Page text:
The past two years have seen dramatic advances in hardware, firmware, software, mobile communications and new tools for mining unstructured data that can add value to security and business. Photo: ©istockphoto.com
Different elements that were required to make video content analysis (VCA) stable, reliable and viable have finally caught up with us. Having embraced this exciting concept back in 2005, I was overly optimistic and seriously unarmed with the tools that ultimately would make this technology useful for both security and business purposes.
The past two years have seen dramatic advances in hardware, firmware, software, mobile communications and new tools for mining unstructured data into useable nuggets that can add value to security and business. Most importantly has been a fundamental shift in attitude from “my proprietary product” to “collaborate to expand the market.” The NIH (not invented here) mindset is changing for the better. Perhaps it is the influence of other technology segments that view the world differently or perhaps just a sign of our changing times.
Does 2013 promise to be a break out year in the development and deployment of video content analysis and facial analytics? It’s a pretty deep question to ponder all by myself so I threw out a lifeline to gain some different perspectives. I called two knowledgeable visionaries of video/facial analytics that service two very distinct market segments for some help. What follows is the first of consecutive columns devoted to pinpointing the present state of video analytics.
DoD Drives Analytics Development
Paul Schuepp is the CEO and visionary of New Hampshire-based Animetrics, and shares my Swiss and engineering background. OK, he is a much better engineer than I ever was. The firm serves the government/law enforcement/military segments, and agencies with lots of initials that are very interested in “persons of interest” so we all can live in a safer world, including our frontline soldiers. The DoD was a demanding customer and driving force for field deployment of workable video analytics that did not enjoy “ideal environments” but would save lives. Animetrics responded to the challenge.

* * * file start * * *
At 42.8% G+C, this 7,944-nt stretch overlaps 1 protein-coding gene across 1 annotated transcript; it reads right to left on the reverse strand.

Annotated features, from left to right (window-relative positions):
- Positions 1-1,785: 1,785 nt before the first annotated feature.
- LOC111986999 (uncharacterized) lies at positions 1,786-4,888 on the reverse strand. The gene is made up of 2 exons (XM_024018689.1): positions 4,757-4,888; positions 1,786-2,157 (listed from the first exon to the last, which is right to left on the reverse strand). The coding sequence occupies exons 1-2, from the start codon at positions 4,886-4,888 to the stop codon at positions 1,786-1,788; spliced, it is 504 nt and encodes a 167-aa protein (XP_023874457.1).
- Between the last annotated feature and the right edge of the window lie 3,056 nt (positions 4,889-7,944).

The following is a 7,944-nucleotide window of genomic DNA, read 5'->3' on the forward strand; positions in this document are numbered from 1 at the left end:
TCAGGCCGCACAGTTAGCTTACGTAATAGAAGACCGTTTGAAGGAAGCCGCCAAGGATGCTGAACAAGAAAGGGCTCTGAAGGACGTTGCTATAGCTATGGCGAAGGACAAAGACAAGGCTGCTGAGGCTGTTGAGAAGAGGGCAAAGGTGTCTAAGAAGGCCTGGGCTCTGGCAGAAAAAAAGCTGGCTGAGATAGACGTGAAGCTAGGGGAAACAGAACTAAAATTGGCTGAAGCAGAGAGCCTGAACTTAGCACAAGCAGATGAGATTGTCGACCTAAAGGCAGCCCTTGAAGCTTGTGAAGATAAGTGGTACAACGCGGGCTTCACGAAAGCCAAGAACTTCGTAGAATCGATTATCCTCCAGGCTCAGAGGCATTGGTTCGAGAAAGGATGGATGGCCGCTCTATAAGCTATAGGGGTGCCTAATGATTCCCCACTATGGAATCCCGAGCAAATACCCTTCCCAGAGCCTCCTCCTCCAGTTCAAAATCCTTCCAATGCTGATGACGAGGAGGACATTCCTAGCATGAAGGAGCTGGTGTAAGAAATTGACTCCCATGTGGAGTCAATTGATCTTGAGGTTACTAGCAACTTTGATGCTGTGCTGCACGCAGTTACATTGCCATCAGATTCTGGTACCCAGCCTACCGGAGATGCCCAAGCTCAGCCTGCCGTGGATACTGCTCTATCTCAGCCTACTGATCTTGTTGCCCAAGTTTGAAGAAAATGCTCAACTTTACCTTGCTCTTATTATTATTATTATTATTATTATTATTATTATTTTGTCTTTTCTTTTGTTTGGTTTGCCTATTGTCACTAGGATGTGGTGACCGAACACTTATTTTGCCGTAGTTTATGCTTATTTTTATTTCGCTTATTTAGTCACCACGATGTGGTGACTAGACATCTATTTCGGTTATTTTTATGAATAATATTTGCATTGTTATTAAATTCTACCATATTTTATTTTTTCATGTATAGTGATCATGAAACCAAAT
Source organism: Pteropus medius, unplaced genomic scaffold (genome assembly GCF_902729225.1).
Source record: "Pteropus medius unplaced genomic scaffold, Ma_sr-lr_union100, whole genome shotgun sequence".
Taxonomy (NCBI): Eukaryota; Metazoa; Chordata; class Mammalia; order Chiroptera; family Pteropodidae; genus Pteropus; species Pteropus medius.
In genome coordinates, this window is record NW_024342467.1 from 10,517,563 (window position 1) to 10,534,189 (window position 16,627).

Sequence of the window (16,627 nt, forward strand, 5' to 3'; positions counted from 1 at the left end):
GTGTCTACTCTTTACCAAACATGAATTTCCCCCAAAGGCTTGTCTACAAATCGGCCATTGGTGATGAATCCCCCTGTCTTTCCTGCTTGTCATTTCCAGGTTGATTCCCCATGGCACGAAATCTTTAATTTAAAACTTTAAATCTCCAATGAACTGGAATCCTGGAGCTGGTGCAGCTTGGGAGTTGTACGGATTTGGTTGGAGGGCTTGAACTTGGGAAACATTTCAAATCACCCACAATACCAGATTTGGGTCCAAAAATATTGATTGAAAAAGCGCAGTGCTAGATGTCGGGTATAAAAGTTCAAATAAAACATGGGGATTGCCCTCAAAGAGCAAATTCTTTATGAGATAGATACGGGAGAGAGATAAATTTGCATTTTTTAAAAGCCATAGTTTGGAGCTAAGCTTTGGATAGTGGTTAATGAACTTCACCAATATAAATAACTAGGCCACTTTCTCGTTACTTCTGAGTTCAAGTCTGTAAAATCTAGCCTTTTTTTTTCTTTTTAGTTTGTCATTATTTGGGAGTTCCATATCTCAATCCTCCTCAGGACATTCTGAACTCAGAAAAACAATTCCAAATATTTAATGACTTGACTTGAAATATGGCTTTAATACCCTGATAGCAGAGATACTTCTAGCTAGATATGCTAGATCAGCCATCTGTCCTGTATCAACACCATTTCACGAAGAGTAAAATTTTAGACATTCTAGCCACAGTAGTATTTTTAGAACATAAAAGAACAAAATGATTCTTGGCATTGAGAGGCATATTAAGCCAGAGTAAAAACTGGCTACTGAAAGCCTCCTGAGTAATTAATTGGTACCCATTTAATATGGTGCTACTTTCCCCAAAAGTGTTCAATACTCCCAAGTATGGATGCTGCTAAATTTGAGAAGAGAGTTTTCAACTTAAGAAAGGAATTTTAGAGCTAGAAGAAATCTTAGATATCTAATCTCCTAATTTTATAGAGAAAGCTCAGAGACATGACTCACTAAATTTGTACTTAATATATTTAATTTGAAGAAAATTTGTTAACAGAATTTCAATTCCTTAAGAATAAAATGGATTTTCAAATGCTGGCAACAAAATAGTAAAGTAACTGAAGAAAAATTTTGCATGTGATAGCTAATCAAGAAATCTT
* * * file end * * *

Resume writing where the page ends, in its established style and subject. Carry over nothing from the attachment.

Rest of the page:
The DoD needed to more accurately analyze facial data and recognition in the less-than-ideal conditions outside of conventional facial capture parameters. The ability for military or law enforcement capture of facial details, then to be able to compare them to a wide variety of databases, represents a new era in this technology category. This technology can analyze captured or live images with a +/-45° frontal facial angle.
That is a big step forward. Add the fact that this technology can work with field-generated, captured static facial images from smartphones and voila, reasonably real-time and actionable data. Mobile communication and video devices have now increased the range and flexibility of deployment, making the underlying software advances even more valuable as a security tool.
Schuepp shared plans for making some of the company’s proven and patented technology available in SDK and API tools in the near future. Untethered high quality mobile image capture (smartphone) and fast inexpensive transmission of data to serious, cloud-based processing power is a reason that video analytics will start delivering on its real potential. Multiply the different law enforcement or military databases those pictures or video may reside in our expanding government and you get BGD — Big Government Data.
Managing Data Overload
The acceptance and adoption of cloud-based processing power that is kept state-of-the-art by the provider, but sold on an as-needed basis, is going to make all the difference. The ability to throttle up technology support tools on demand and substantiated by immediate need makes good business sense for a customer.
If you mix in the right technology applications enabled by open SDK and APIs with the continued advancement price/performance ratios of edge appliances (cameras or smartphones), you have the recipe for security and business intelligence that is manageable, actionable and affordable. In the military and business we call this a force multiplier.
Al Shipp is the CEO and visionary force behind San Francisco’s 3VR, which serves the commercial/retail/banking market segments — arguably a tougher crowd to penetrate, sell and please for any integrator that lives in that space. Shipp, who also contributed to this article, has brought old-school engineering disciplines (IBM) and new school technology thinking (Apple) experience to 3VR for the past five years.
The firm pioneered the commercialization of the video content/facial analytics technology movement into video analytics with clients that were early adopters. Its solutions deliver “real-time info on real-time video” that allows those in security and marketing across the enterprise to quickly recognize the significance of a predefined event, object or person, and then act immediately.